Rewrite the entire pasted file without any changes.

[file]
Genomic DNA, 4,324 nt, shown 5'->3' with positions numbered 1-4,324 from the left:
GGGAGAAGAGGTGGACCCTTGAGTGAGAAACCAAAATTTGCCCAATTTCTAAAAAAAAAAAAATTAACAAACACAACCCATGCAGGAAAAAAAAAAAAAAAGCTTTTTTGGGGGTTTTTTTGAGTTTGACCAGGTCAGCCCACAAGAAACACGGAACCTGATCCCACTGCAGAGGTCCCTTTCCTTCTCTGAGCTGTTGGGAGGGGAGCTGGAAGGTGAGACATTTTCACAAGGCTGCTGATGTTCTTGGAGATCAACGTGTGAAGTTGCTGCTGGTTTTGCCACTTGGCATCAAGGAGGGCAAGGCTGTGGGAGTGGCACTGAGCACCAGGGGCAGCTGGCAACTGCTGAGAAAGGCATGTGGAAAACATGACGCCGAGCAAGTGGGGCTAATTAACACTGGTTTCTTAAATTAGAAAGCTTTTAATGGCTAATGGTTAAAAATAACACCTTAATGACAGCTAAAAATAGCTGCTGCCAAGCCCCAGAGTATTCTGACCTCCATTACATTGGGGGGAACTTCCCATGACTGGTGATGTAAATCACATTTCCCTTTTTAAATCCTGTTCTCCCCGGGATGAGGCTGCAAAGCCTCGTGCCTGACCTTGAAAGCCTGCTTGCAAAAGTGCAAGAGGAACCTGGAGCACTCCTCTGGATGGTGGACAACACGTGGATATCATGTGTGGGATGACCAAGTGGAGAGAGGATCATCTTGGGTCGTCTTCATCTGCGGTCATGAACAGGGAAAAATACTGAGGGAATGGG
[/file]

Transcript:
Genomic DNA, 4,324 nt, shown 5'->3' with positions numbered 1-4,324 from the left:
GGGAGAAGAGGTGGACCCTTGAGTGAGAAACCAAAATTTGCCCAATTTCTAAAAAAAAAAAAATTAACAAACACAACCCATGCAGGAAAAAAAAAAAAAAAGCTTTTTTGGGGGTTTTTTTGAGTTTGACCAGGTCAGCCCACAAGAAACACGGAACCTGATCCCACTGCAGAGGTCCCTTTCCTTCTCTGAGCTGTTGGGAGGGGAGCTGGAAGGTGAGACATTTTCACAAGGCTGCTGATGTTCTTGGAGATCAACGTGTGAAGTTGCTGCTGGTTTTGCCACTTGGCATCAAGGAGGGCAAGGCTGTGGGAGTGGCACTGAGCACCAGGGGCAGCTGGCAACTGCTGAGAAAGGCATGTGGAAAACATGACGCCGAGCAAGTGGGGCTAATTAACACTGGTTTCTTAAATTAGAAAGCTTTTAATGGCTAATGGTTAAAAATAACACCTTAATGACAGCTAAAAATAGCTGCTGCCAAGCCCCAGAGTATTCTGACCTCCATTACATTGGGGGGAACTTCCCATGACTGGTGATGTAAATCACATTTCCCTTTTTAAATCCTGTTCTCCCCGGGATGAGGCTGCAAAGCCTCGTGCCTGACCTTGAAAGCCTGCTTGCAAAAGTGCAAGAGGAACCTGGAGCACTCCTCTGGATGGTGGACAACACGTGGATATCATGTGTGGGATGACCAAGTGGAGAGAGGATCATCTTGGGTCGTCTTCATCTGCGGTCATGAACAGGGAAAAATACTGAGGGAATGGG